The Annenberg Public Policy Center (APPC), with support from the Robert Wood Johnson Foundation (RWJF), will expand a new public health media model for blunting the impact of deceptive claims about health by using a preemptive, protective approach that aims to minimize the public’s susceptibility to them.
The 18-month, $1.2 million grant enables APPC and its partner, Critica, a nonprofit organization seeking to center the role of science in making rational health decisions, to expand their model for a nationwide health knowledge assessment and response system beyond Covid-19 deceptions to other consequential knowledge about topics that include vaccination and maternal and reproductive health.
Under a previous RWJF grant, APPC and Critica developed a reliable way to track Covid-19 deceptions and organize them under a taxonomy that identifies recurrent patterns of deception about infectious diseases and ways to minimize susceptibility to them. APPC researchers reliably fit more than 4,000 Covid-related deceptions into one of seven categories – one of them, for example, being the origins of the virus.
After identifying prevalent ones, APPC’s FactCheck.org responds in Spanish and English through SciCheck, its science-focused fact-checking initiative. FactCheck.org publishes these corrective pieces on its website and disseminates them to news organizations and fact-checking websites. In addition, Critica’s “infodemiologists” correct them online in dialogues with commenters.
“Because deceptions fall into recognizable patterns, the scholarly community can identify and the public health community preemptively deploy knowledge that minimizes susceptibility to it,” said APPC Director Kathleen Hall Jamieson, the cofounder of FactCheck.org.
Under the model, journalists and fact-checkers can preempt or “pre-bunk” deceptions before they occur, while also “gistifying” corrective messages, simplifying them into short, memorable representations that capture the bottom-line meaning.
The grant project focuses on ways to create or improve existing structures that disseminate protective knowledge and corrective information. As part of the earlier grant, for example, Jamieson presented the following model for federal government reform to a meeting of the President’s Council of Advisors on Science and Technology (PCAST). Read more about this presentation.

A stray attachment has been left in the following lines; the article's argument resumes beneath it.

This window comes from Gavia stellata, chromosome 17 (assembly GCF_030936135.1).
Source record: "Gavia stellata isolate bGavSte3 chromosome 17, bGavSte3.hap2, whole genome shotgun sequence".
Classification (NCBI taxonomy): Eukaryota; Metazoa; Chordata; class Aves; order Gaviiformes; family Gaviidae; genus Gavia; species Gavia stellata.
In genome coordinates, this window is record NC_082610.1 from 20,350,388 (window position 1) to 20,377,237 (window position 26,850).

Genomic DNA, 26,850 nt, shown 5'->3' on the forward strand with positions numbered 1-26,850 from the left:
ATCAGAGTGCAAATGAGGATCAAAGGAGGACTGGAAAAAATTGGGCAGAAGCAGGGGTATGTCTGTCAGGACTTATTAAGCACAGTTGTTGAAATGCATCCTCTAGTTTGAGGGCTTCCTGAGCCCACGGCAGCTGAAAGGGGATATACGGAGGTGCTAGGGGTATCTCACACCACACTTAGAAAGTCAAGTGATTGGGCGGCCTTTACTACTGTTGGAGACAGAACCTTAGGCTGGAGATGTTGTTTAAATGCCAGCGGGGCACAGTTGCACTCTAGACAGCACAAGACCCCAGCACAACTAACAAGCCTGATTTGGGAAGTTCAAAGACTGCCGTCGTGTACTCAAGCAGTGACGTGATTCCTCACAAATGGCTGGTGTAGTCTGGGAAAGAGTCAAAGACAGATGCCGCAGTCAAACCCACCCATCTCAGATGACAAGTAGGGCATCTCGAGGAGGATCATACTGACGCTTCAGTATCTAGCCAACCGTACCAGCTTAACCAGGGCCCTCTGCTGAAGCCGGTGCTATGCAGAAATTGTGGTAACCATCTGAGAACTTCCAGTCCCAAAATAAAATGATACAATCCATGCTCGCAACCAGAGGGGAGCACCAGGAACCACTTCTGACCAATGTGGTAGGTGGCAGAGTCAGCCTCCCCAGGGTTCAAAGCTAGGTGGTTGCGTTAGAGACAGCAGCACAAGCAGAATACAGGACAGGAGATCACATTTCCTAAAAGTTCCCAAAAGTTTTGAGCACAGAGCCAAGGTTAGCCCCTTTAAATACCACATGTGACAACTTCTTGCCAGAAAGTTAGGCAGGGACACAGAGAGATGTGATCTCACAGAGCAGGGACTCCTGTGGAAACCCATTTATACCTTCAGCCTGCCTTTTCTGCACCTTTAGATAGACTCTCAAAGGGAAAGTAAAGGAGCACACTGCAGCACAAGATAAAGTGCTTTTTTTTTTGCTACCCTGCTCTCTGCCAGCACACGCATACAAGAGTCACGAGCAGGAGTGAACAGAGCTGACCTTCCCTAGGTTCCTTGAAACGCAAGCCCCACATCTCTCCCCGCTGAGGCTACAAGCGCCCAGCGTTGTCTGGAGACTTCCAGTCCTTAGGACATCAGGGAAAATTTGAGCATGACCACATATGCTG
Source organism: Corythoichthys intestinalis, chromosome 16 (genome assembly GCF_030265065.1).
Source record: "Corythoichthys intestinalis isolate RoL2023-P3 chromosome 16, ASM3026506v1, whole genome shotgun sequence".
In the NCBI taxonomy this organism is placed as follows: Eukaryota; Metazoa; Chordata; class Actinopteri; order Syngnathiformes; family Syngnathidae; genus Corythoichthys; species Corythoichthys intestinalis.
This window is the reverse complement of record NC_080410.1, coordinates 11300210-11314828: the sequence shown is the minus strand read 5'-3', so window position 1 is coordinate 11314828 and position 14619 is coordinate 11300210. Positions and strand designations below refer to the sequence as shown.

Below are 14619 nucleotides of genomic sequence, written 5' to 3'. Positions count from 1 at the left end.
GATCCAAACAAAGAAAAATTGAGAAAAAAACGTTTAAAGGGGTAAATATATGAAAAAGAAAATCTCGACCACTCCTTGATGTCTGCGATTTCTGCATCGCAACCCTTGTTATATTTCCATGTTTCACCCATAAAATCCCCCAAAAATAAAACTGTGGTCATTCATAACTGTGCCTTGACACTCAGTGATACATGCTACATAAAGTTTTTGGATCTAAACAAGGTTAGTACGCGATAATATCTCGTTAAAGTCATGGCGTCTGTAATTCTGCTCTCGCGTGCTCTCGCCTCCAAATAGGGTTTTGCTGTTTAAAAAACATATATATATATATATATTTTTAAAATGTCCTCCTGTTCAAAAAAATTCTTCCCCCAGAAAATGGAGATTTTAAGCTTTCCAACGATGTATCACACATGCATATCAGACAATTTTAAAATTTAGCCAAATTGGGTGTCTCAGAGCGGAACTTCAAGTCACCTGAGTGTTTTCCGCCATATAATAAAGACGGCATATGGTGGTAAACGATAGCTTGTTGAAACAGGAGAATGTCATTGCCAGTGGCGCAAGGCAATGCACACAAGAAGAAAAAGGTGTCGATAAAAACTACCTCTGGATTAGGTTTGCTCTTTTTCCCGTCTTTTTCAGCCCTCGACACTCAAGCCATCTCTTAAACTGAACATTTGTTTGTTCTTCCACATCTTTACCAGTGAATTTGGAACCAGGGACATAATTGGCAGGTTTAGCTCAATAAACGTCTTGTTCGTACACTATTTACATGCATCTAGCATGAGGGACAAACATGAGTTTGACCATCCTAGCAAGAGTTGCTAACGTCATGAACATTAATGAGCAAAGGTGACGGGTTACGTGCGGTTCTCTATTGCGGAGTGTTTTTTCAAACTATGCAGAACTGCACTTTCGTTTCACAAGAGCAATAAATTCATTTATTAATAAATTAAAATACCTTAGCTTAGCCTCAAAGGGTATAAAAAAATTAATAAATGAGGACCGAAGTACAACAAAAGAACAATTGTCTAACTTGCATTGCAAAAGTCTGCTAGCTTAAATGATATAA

Like its predecessor, this grant is focused in particular on increasing communication about consequential health behaviors within disadvantaged communities that have been more affected by these health issues. For much of the pandemic, Black and Hispanic individuals were less likely to be vaccinated than white individuals, though by one measure the likelihood that a Hispanic individual is vaccinated now exceeds the likelihood of vaccination for a white individual. The Black community also faces greater infection and negative health outcomes in the areas of maternal and reproductive health.
APPC’s work has been reported in scholarly journals and presented to government health agencies, notably in a keynote address Jamieson delivered in October 2021 at the Centers for Disease Control and Prevention’s Charles C. Shepard Science Awards Ceremony and in the March 2024 presentation to PCAST. The work has also been presented at convenings of the National Academies of Sciences, Engineering and Medicine and at major medical conventions and conferences.
As part of the first RWJF grant, FactCheck.org translated its Covid-related work into Spanish and developed partnerships to disseminate protective knowledge and corrections through Univision, MSN Latino, and regional news publications affiliated with networks of Hispanic and Black news publishers.
The APPC team is led by its director, Kathleen Hall Jamieson, Ph.D., and Patrick E. Jamieson, Ph.D., director of the policy center’s Annenberg Health and Risk Communication Institute. The Critica team is led by its chief medical officer, David Scales, M.D., Ph.D., and its president and chair, Jack Gorman, M.D.
Read more about this work:
- Conspiratorial thinking as a precursor to opposition to COVID-19 vaccination in the US: a multi-year study from 2018-2021 (Scientific Reports)
- Misinformation about vaccine safety and update of COVID-19 vaccines among adults and 5-11-year-olds in the United States (Vaccine)
- The role of non–COVID-specific and COVID-specific factors in predicting a shift in willingness to vaccinate: A panel study (Proceedings of the National Academy of Sciences)
- Marshaling the gist of and gists in messages to protect science and counter misinformation (Journal of Applied Research in Memory and Cognition)
- How conspiracists exploited COVID-19 science (Nature Human Behaviour)
- Conspiratorial thinking, selective exposure to conservative media, and response to COVID-19 in the US (Social Science & Medicine)
- The Covid-19 Infodemic – Applying the Epidemiologic Model to Counter Misinformation (New England Journal of Medicine)
- Patterns of media use, strength of belief in COVID-19 conspiracy theories, and the prevention of COVID-19 from March to July 2020 in the United States: Survey study (Journal of Medical Internet Research)
- How to debunk misinformation about COVID, vaccines and masks (Scientific American)